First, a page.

Young provincial Eloise is crazy about the 1960s. She lived all her life with her grandmother, but now she is going to study in London as a fashion designer. Unable to adapt to the noisy life in the hostel, the girl moves to a more familiar environment – she rents a room that has not seen repairs for a long time from an elderly mistress. On the very first night in a new place, Eloise sees either a very realistic dream, or is really transferred to her favorite era in the form of a spectacular blonde who sets out to conquer the night Soho.
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To be honest, the first half hour of watching âLast Night in Sohoâ evoked a fierce feeling of WTF, since the movie does not work in any of the given genre planes: for horror it has too rough, primitive and not at all scary techniques, for drama it is overly grotesque and caricatured, and the social âlittleâ agenda is fat, there is simply nowhere else to go. However, at the same time, a strange doubt did not leave – well, the director of “Zombie named Sean”, “Baby Driver” and “Scott Pilgrim” could not have been so “fucked up” so as not to notice how much the dearest Thomasin Mackenzie replays that horror film stubbornly fails to add up, and the script is full of outrageously banal and caricatured twists. And then the wording of the concept of camp style popped up in my head, after which everything fell into place.
Indeed, Wright follows the definition of camp as literally as if he were taking a Wikipedia line as a basis: âCamp is characterized by increased theatricality, love of artificiality, exaggeration to the point of grotesque, some vulgarity, aestheticism, an antinomic combination of play and seriousness. Camp’s aesthetics is an example of how the classic categories of the sublime and the base, the beautiful and the ugly acquire new content in postmodern culture: if high art presupposes beauty and value, then camp needs, first of all, courage, liveliness and dynamics. While modern horror cinema is divided into the categories of âsmartâ and âconservativeâ, practicing either meditative language or homage to the classics, Wright goes further and creates his own version of respect for the genre cinema of his favorite era â an infantile, toy-cartoon extravaganza in every respect, emphasizing solely on the audiovisual solution and mocking any manifestation of seriousness, although the topics covered in it are by no means conducive to laughter.
Confessing his love to a lot of British films, from the work of Michael Powell and Roman Polanski to Nicholas Roeg, Wright does not openly work with other people’s techniques, as Peter Strickland did (his “Little Red Dress” more often came to mind while watching , rather than âRevulsionâ or âDonât Look Nowâ), he rather hints to the viewer what paintings inspired him to create his own offspring. His main instrument here is a virtuoso staged choreography, turning almost any screen action into a dance movement, when the grotesque seizures of Eloise rushing around neon London flow into Sandy’s musical numbers and back. Here Wright uses the main principle of Eurohorror, on which almost all the best examples of jallo are built (let Wright, unlike them, not be too frightening with this) – the main thing is not the plot and a clearly built relationship of events with iron logic, but a series of skillfully staged scenes that set atmosphere. Superb cinematographer Jung Jong-hoon, who shot Oldboy, The Handmaid and It, is incredibly virtuoso with a camera that captures a dizzying kaleidoscope of colorful images, offering a look at the world of the metropolis through the optics of an inexperienced young girl with wide eyes, exaggerated, unnatural , which evokes nostalgic sensations and is filled with its skeletons not only in closets.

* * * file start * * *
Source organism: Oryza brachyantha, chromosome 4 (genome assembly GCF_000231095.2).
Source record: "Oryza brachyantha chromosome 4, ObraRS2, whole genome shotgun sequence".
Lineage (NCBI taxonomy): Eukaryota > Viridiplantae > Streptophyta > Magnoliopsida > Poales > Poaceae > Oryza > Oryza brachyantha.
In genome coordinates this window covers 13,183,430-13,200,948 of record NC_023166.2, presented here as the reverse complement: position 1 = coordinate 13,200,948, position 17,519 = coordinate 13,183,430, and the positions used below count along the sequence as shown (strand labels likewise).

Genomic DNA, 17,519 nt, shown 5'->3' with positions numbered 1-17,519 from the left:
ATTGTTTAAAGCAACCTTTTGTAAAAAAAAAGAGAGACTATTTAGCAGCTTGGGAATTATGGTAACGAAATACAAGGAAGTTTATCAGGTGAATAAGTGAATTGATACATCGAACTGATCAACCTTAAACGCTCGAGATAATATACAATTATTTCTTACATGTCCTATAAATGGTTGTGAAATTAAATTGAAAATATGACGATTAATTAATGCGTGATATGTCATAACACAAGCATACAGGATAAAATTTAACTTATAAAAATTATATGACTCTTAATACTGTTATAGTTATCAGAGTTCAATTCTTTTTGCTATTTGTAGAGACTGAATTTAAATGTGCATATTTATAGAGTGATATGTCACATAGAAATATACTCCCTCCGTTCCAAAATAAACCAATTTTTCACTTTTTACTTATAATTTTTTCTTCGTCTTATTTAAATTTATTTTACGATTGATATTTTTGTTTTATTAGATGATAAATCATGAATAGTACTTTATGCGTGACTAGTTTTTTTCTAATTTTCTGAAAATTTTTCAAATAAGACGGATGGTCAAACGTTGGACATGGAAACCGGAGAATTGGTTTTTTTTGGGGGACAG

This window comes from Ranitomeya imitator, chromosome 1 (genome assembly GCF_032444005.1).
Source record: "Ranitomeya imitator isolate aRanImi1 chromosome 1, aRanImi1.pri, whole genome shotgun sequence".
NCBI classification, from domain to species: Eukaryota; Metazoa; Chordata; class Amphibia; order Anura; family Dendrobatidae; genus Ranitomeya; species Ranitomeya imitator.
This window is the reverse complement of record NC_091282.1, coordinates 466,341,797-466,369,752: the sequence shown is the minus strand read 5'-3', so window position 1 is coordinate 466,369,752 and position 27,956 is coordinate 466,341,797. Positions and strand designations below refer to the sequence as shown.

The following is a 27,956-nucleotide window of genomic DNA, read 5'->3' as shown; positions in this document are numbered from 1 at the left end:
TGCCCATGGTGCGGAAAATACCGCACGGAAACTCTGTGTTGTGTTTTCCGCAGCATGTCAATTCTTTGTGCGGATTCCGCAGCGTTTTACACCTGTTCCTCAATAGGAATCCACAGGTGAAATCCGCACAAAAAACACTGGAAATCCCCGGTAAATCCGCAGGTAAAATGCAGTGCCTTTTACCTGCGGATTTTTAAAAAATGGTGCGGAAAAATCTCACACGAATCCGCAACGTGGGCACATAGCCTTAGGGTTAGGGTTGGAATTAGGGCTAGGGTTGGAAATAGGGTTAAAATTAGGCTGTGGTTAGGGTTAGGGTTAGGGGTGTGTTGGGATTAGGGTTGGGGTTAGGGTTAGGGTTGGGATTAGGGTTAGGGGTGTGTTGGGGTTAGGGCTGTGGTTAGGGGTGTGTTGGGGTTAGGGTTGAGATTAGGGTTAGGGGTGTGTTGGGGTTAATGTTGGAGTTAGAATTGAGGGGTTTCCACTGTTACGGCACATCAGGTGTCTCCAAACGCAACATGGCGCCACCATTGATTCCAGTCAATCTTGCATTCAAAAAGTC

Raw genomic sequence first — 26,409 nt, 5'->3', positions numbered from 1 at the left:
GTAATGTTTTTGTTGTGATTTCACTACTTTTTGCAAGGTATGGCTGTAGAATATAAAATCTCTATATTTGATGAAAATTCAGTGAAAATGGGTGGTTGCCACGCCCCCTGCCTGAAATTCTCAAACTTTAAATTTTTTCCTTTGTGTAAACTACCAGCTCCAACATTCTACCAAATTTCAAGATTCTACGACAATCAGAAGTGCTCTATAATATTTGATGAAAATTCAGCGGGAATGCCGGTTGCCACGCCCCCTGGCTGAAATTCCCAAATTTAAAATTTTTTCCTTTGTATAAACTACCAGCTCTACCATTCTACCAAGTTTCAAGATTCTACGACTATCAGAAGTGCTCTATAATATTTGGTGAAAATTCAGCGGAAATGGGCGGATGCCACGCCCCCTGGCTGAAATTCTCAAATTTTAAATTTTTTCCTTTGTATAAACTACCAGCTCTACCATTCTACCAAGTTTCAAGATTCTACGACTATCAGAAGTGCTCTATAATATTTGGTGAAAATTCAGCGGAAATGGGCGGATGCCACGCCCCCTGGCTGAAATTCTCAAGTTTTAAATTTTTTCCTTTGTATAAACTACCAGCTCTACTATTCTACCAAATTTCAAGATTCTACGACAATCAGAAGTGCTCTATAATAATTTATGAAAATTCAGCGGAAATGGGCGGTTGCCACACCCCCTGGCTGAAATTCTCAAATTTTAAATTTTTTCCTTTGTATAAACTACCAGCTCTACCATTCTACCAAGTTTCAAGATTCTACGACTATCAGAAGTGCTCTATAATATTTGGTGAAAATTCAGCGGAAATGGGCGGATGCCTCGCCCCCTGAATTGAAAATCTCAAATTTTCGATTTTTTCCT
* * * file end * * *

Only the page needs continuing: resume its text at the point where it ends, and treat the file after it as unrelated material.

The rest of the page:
It is curious that for all the general conventionality of what is happening, the movie is very interesting to watch, even if you want to meet every scenario turn with a grin – especially the finale, which amusingly echoes the abundance of man-hating feminist films, caricatured to match everything else. However, the picture cannot be called a multi-colored dummy either – the “Black Swan” in half with “Suspiria” did not work out of it, of course, but at certain levels it works well, for example, as a collective image of the insidiously seductive Big City, promising a beautiful life, while forgetting to mention the price required for a fairy tale, and also debunks the myth of the Golden Age, when it seems to romantic natures that they were simply born in the wrong era, believing that everything would be perfect and cloudless in their favorite historical period. But all these chips, as well as the pleasure of the film, can only be obtained if the directorâs vision of his âinner empireâ is accepted, otherwise the movie will not cause you anything but persistent irritation and a desire to turn it off without even watching the middle.
Codec: HEVC / H.265 (58.4 Mb/s)
Resolution: Upscaled 4K (2160p)
HDR: Dolby Vision, HDR10
Aspect ratio: 2.39:1
Original aspect ratio: 2.39:1
English: DTS-HD Master Audio 7.1 (48kHz, 24-bit)
English: Dolby TrueHD 7.1 (48kHz, 24-bit)
English: Dolby Digital 5.1
English: Dolby Digital 2.0
Spanish: Dolby Digital Plus 7.1
French: Dolby Digital 5.1 (448 kbps)
English SDH, French, Spanish.